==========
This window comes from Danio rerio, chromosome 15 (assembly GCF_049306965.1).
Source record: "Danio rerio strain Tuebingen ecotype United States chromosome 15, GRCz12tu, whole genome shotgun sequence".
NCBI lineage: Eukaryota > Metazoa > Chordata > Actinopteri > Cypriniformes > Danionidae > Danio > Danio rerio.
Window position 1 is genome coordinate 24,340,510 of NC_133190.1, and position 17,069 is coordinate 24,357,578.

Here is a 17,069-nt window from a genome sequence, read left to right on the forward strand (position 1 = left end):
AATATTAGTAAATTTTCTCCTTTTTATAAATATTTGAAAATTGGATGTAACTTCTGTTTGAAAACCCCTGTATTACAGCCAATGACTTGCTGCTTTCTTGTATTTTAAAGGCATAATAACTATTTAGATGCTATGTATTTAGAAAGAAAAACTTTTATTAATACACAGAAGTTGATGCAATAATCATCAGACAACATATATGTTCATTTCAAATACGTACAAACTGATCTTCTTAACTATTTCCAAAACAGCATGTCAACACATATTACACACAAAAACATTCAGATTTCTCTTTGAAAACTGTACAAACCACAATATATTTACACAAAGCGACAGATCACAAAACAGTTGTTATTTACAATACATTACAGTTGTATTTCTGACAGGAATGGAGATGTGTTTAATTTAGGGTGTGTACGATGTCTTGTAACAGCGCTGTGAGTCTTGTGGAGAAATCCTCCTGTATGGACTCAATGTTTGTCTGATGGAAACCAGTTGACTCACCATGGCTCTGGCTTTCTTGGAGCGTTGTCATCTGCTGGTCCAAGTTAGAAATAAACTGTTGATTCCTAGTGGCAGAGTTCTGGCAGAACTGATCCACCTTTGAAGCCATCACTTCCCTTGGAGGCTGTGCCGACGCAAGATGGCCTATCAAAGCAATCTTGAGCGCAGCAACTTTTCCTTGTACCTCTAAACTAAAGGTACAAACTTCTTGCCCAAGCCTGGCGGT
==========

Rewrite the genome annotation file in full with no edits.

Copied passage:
This window comes from Danio rerio, chromosome 15 (assembly GCF_049306965.1).
Source record: "Danio rerio strain Tuebingen ecotype United States chromosome 15, GRCz12tu, whole genome shotgun sequence".
NCBI lineage: Eukaryota > Metazoa > Chordata > Actinopteri > Cypriniformes > Danionidae > Danio > Danio rerio.
Window position 1 is genome coordinate 24,340,510 of NC_133190.1, and position 17,069 is coordinate 24,357,578.

Here is a 17,069-nt window from a genome sequence, read left to right on the forward strand (position 1 = left end):
AATATTAGTAAATTTTCTCCTTTTTATAAATATTTGAAAATTGGATGTAACTTCTGTTTGAAAACCCCTGTATTACAGCCAATGACTTGCTGCTTTCTTGTATTTTAAAGGCATAATAACTATTTAGATGCTATGTATTTAGAAAGAAAAACTTTTATTAATACACAGAAGTTGATGCAATAATCATCAGACAACATATATGTTCATTTCAAATACGTACAAACTGATCTTCTTAACTATTTCCAAAACAGCATGTCAACACATATTACACACAAAAACATTCAGATTTCTCTTTGAAAACTGTACAAACCACAATATATTTACACAAAGCGACAGATCACAAAACAGTTGTTATTTACAATACATTACAGTTGTATTTCTGACAGGAATGGAGATGTGTTTAATTTAGGGTGTGTACGATGTCTTGTAACAGCGCTGTGAGTCTTGTGGAGAAATCCTCCTGTATGGACTCAATGTTTGTCTGATGGAAACCAGTTGACTCACCATGGCTCTGGCTTTCTTGGAGCGTTGTCATCTGCTGGTCCAAGTTAGAAATAAACTGTTGATTCCTAGTGGCAGAGTTCTGGCAGAACTGATCCACCTTTGAAGCCATCACTTCCCTTGGAGGCTGTGCCGACGCAAGATGGCCTATCAAAGCAATCTTGAGCGCAGCAACTTTTCCTTGTACCTCTAAACTAAAGGTACAAACTTCTTGCCCAAGCCTGGCGGT